07 July 2009

Defending the Indefensible

The case of a rejected potential mate came up in conversation with friends over the weekend. This loser's biggest fault? She was Catholic - which led everyone around the table to enthusiastically agree to hating the Catholic Church.

I was silent though I usually speak up at such moments. It's been infinitely more difficult to defend religion in general since Bush was elected... OK - it was always difficult to defend a group that raised the fetus to the point of idolatry, where abortion - rather than faith or personal sacrifice for justice - became the sine qua non for believers. At my weekend table I had to also wonder if the whole bit weren't some kind of passive-aggressive hostility aimed at me, since everyone there knew I'd worked for the Church for 16 years.

Instead of speaking up I was thinking of the editor at the Catholic Sentinel, my old boss, saying that Catholicism was the last bastion of respectable bigotry. It's no longer acceptable to hate African-Americans, Asians, gays, Islam, Judaism, or paganism, but it's OK to hate the Church.

Now that's a bit over the top, a bit Bill Donohue and Catholic Leagueish - after all, if someone vehemently disagrees with a powerful organization's policies because those policies do quantifiable harm, it's disingenuous to put that criticism down to prejudice. Eric Alterman and other critics of Israel's policy towards the Palestinians are not anti-Semitic. For crying out loud, Alterman is Jewish. As the Israeli state increasingly became identified with its wall and settlements, however, it became harder and harder to criticize those policies without sounding anti-Israel in general. Especially since Israel's defenders themselves evidently defined Israel by those policies. The same is true for Republicans, the anti-government, don't-believe-in-global-warming, Christianism party, and for the Catholic Church, the church of anti-contraception and no-abortions-even-to-save-the-life-of-the-mother faith.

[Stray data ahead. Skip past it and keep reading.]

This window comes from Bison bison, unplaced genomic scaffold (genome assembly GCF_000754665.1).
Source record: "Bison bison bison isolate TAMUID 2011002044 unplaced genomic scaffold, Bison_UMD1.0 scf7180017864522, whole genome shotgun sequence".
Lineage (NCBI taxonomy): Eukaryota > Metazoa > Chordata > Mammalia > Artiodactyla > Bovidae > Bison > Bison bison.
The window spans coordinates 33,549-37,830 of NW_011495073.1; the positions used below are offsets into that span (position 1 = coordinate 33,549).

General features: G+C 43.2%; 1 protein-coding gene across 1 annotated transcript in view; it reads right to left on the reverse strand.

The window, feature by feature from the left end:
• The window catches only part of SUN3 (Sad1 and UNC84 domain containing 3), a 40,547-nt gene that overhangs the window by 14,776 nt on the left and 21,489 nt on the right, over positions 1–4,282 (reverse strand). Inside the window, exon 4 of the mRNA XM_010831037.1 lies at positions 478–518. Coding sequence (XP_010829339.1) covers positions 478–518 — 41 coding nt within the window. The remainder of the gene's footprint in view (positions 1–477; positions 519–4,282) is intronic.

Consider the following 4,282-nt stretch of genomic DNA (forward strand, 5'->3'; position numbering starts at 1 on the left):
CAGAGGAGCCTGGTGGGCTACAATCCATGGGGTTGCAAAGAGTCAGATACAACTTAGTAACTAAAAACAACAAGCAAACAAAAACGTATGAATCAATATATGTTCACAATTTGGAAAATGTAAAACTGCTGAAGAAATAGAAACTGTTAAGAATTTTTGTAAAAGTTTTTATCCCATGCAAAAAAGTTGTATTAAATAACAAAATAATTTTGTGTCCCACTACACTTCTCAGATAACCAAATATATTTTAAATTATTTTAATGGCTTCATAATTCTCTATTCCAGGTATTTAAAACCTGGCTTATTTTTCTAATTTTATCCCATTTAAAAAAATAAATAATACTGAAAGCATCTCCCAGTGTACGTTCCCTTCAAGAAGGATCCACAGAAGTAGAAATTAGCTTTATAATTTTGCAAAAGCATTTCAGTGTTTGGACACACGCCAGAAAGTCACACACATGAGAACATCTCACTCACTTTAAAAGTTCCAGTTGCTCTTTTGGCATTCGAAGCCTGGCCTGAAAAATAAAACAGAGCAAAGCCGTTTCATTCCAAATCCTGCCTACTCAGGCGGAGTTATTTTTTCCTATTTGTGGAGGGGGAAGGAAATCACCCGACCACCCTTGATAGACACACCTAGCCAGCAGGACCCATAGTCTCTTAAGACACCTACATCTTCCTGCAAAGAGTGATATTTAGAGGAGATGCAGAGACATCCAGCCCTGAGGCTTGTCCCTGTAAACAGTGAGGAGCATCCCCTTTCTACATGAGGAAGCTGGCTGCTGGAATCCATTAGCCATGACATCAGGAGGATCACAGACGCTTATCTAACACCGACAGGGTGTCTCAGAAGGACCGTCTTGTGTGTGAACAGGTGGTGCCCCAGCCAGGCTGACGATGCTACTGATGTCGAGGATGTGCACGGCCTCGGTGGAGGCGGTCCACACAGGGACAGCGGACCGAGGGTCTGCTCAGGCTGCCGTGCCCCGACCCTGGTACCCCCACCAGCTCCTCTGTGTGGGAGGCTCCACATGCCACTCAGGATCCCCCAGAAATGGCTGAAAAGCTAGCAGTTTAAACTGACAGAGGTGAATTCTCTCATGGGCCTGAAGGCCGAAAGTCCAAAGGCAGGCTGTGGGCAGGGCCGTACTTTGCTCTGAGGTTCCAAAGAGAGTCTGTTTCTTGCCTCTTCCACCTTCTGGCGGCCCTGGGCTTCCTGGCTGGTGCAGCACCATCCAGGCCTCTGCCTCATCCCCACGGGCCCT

Shouldn't Israel, Republicans, and the Church be more than that? It seems like they should do their part in helping those of us out here who would like to come to their defense in a fair-minded way.

Then there's the related problem of in so doing becoming aligned with frothers who insist that the entire Democratic Party is anti-Catholic. Right. Pelosi, Kennedy, et al.

Someone else over the weekend, in a completely different conversation (this one about the Church coming out strongly in favor of the coup that ousted Honduras's leftist president), said that they really didn't like this current pope's leadership.

Now that's a fair criticism.

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